Four decades after their project was featured in the 1969 Record Houses issue of Architectural Record, the owners sold the house to a young couple. A condition of the sale was that the new owners would respect the character of the project, yet be able to revisit and alter the contained quality of the interior rooms to create a continuous living space visually connected to the woodland site. An analysis of the existing structure revealed ordering devices through which the new work could be understood. A truss roof system allowed interior walls to be eradicated, yielding a condition of an unencumbered public and private pavilion linked together by a glass entry node. Floor to ceiling window apertures relating the pavilions could not be experienced within the original floor plan. Registering the new work to the existing house is a conceptual allee of walnut casework. The casework weaves together and provides clarity to the various living areas. The quarter sawn casework and flat sawn flooring employ walnut in a Chiascuro manner, creating bold contrasts to the existing white painted brick walls and plaster ceiling. Corian casework elements are positioned as kitchen, mudroom, and bath objects, further juxtaposing a smoothness to the textural brick and plaster. The purity of the original brick fireplace and skylight ring at the center of the house is exposed and left uninterrupted, allowing for additional connection to the site.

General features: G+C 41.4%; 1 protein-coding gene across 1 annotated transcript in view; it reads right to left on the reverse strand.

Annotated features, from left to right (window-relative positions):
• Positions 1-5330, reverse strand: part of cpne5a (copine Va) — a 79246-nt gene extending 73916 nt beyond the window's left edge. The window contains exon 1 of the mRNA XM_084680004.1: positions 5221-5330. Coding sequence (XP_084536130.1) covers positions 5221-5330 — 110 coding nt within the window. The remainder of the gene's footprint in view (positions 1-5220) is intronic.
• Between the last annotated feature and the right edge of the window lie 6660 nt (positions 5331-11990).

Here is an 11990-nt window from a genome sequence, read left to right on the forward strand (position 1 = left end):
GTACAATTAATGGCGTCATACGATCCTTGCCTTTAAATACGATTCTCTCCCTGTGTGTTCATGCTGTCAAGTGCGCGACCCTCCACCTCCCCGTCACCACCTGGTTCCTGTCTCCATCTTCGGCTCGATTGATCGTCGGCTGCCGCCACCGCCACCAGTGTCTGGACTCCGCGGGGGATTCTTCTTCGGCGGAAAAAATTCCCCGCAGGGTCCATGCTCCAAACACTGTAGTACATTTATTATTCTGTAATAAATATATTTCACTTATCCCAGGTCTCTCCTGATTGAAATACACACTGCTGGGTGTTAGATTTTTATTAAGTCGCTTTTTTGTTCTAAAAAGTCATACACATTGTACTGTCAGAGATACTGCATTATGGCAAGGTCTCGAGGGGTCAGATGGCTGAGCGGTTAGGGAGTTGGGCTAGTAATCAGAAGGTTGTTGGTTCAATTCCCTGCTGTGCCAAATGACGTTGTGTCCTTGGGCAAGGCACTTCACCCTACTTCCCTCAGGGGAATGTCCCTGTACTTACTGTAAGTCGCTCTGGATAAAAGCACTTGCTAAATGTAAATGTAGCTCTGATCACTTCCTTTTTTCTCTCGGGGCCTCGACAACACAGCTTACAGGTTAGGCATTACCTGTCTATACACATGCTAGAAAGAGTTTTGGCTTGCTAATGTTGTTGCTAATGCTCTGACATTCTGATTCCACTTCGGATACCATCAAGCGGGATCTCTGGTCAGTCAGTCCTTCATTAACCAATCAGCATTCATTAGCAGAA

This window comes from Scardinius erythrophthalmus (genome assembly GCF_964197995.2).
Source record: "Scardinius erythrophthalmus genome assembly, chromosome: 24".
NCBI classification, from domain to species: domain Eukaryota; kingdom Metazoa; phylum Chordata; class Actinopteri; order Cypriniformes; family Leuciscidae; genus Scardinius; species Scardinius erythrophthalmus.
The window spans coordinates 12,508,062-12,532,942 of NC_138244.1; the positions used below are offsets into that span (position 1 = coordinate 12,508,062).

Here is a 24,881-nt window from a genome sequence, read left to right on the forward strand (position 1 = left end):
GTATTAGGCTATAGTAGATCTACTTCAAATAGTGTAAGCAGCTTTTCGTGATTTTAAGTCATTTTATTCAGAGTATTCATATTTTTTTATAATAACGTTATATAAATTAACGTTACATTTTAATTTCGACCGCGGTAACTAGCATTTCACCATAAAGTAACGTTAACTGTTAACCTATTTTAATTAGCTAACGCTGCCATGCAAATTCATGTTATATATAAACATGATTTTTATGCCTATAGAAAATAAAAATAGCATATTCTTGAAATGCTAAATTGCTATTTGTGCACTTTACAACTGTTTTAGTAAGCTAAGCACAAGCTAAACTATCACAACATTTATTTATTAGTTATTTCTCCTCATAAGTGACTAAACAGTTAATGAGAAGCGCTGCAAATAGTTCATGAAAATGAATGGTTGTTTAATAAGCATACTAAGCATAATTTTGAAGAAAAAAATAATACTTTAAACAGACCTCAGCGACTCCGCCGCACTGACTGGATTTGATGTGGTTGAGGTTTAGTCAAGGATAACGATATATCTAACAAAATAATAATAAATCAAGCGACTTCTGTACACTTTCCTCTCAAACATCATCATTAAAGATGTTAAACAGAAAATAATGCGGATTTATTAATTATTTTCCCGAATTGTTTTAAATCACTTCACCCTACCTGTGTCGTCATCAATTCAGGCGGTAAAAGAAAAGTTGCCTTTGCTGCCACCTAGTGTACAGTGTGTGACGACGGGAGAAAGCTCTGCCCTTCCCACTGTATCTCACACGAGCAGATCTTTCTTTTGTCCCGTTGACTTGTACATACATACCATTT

When the Hagerty House was built in 1938 along the rocky coastline of Cohasset, Massachusetts, the stodgy Yankee neighbors were appalled. The minimalist International Style structure may have sat in sharp contrast to the area’s traditional shingle, Federalist, and Greek Revival architecture, but it helped blaze a trail for the modern century to come. The story of the home begins in 1937, when Walter Gropius, the pioneering founder of Germany’s Bauhaus and a recent émigré to the United States, accepted a teaching position at Harvard’s Graduate School of Design. After coming under increasing attack from the Nazi regime for his non-conformist, left-leaning ideas and spending almost three years in England with the modernist Isokon group, Gropius, with his wife, Ise, relocated to Cambridge, Massachusetts. At Harvard, Gropius would exert a profound influence over the minds of a generation of architects whose work would shape America’s built environment for decades to come.
Hagerty House, by Walter Gropius, via: dwell
The defining elements are the rock and the view. They dominate at every juncture. They resonate on first approach, through the migration from public to private space, in the living and in the family areas, in the gardens, in the bedrooms; and they continue to command respect down the tropical jungle steps that arrive at a secluded rock platform, flanked by the same seam that welcomed you 60m above. Constant reference to these elements instills a feeling of solidity that contrasts with the openness of the house, reinforcing the dynamism and vibrancy that pays homage to the magic of the location.